A Learning Experience

Aug 15th, 2012 | By | Category: 24-1: Communicating Yesterday's Stories Today, Web Exclusive
By Patty Harmon

Storytelling can help adults understand the customs, history and heritage of Native Americans.  Up until the last few weeks that statement is one that I would have never given much thought to.  I now have a much greater appreciation for storytelling and have come to realize how important it can be. 

My Grandfather William was half Cherokee Indian.  His mother was a full-blooded Cherokee, his father a German.  How they came to marry, no one is quite sure.  No one remembers the exact date my grandfather was born, but it was sometime around 1900 in Ohio.  He never talked about his parents, so we do not know how many siblings, if any, he had.  So as you can tell from all this – he did not share much with anyone, including my grandmother. 

My grandparents lived in Kansas most of their adult lives, and that is where they raised their children. Unfortunately, I never knew my grandfather, as he passed away before I was born.  Over the years, I’ve only been told a few stories about him, most from my much older siblings and only a couple from my grandmother before she too passed.  Most of the stories were about how cross he always was.  We assumed that was a trait carried on from his father from the few things he did say about him.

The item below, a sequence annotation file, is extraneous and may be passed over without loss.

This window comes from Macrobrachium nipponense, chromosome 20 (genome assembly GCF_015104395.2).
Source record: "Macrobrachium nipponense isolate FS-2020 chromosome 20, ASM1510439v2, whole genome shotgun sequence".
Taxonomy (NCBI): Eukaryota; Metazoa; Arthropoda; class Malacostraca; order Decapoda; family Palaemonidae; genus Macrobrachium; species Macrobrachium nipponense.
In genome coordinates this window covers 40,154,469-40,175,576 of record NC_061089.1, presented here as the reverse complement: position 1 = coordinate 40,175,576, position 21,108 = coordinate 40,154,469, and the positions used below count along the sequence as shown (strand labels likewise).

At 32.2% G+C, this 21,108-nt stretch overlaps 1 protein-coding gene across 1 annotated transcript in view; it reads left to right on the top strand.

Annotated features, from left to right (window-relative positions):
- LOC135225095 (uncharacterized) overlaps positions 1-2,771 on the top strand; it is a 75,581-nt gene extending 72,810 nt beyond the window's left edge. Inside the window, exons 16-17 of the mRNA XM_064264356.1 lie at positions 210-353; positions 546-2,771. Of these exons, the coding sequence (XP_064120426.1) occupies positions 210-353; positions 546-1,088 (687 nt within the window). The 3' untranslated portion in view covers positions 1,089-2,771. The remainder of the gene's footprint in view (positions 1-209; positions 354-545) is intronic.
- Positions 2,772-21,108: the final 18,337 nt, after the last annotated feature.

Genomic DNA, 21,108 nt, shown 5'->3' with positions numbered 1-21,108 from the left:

One of the stories I remember hearing most often from my grandmother and my older sisters was that when there would be a bad storm coming (and they come frequently in Kansas, especially in the summer), he would go out back to a tree, kneel on one knee next to it, and put a pinch of tobacco next to the trunk.  I have this vision of my sisters and grandmother with their faces pushed to the window watching him, my grandmother saying, “Crazy old man.”  Whenever they asked him why he did this, his reply would always be the same: “You wouldn’t understand.”

So it wasn’t until now—now that I attend Lac Courte Oreilles Community College and have been attending the storytelling workshops—that I finally understand why my grandfather did this. The tobacco was being offered to guardian spirits for protection, and it was placed next to the tree because that was a clean place, a place not usually stepped on by human beings. I was really excited to be able to call my oldest sister and tell her that I finally knew why grandpa had done this!  It never crossed our minds that what he was doing might have something to do with his Cherokee heritage. I guess we could have tried to look it up, but I’m not sure that without hearing it in person from elders that I would have completely understood.  We all knew it was obviously something important to him and wish he would have shared it with us. 

At least now I can share that story with my children and someday my grandchildren, and be able to tell them why he did that…I finally know the end of the story!

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